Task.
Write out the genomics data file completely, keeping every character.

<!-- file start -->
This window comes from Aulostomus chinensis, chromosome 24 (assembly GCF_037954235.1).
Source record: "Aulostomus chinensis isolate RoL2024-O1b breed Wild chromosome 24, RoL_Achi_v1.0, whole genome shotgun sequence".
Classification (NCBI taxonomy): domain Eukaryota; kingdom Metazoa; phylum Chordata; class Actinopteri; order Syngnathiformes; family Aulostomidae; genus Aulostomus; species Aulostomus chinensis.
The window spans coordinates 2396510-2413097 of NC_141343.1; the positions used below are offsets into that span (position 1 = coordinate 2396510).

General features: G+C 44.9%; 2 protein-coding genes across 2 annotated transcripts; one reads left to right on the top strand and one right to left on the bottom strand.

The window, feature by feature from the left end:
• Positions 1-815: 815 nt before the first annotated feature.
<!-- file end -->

This window comes from Aulostomus chinensis, chromosome 24 (assembly GCF_037954235.1).
Source record: "Aulostomus chinensis isolate RoL2024-O1b breed Wild chromosome 24, RoL_Achi_v1.0, whole genome shotgun sequence".
Classification (NCBI taxonomy): domain Eukaryota; kingdom Metazoa; phylum Chordata; class Actinopteri; order Syngnathiformes; family Aulostomidae; genus Aulostomus; species Aulostomus chinensis.
The window spans coordinates 2396510-2413097 of NC_141343.1; the positions used below are offsets into that span (position 1 = coordinate 2396510).

General features: G+C 44.9%; 2 protein-coding genes across 2 annotated transcripts; one reads left to right on the top strand and one right to left on the bottom strand.

The window, feature by feature from the left end:
• Positions 1-815: 815 nt before the first annotated feature.